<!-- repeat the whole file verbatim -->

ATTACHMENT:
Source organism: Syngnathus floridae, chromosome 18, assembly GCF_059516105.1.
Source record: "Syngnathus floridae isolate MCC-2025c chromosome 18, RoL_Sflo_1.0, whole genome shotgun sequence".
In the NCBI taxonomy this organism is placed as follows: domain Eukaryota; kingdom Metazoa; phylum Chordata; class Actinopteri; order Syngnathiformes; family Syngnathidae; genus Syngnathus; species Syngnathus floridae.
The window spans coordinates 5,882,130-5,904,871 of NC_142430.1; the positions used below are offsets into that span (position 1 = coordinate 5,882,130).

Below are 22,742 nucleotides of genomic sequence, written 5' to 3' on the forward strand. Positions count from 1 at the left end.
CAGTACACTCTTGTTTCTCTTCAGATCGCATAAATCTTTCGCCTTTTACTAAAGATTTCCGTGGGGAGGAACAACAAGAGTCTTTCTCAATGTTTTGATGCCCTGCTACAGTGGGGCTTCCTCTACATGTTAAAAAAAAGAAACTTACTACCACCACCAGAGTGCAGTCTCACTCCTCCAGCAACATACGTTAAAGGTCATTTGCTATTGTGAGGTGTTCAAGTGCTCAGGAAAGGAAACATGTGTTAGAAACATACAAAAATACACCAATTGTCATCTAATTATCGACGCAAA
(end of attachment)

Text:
Source organism: Syngnathus floridae, chromosome 18, assembly GCF_059516105.1.
Source record: "Syngnathus floridae isolate MCC-2025c chromosome 18, RoL_Sflo_1.0, whole genome shotgun sequence".
In the NCBI taxonomy this organism is placed as follows: domain Eukaryota; kingdom Metazoa; phylum Chordata; class Actinopteri; order Syngnathiformes; family Syngnathidae; genus Syngnathus; species Syngnathus floridae.
The window spans coordinates 5,882,130-5,904,871 of NC_142430.1; the positions used below are offsets into that span (position 1 = coordinate 5,882,130).

Below are 22,742 nucleotides of genomic sequence, written 5' to 3' on the forward strand. Positions count from 1 at the left end.
CAGTACACTCTTGTTTCTCTTCAGATCGCATAAATCTTTCGCCTTTTACTAAAGATTTCCGTGGGGAGGAACAACAAGAGTCTTTCTCAATGTTTTGATGCCCTGCTACAGTGGGGCTTCCTCTACATGTTAAAAAAAAGAAACTTACTACCACCACCAGAGTGCAGTCTCACTCCTCCAGCAACATACGTTAAAGGTCATTTGCTATTGTGAGGTGTTCAAGTGCTCAGGAAAGGAAACATGTGTTAGAAACATACAAAAATACACCAATTGTCATCTAATTATCGACGCAAA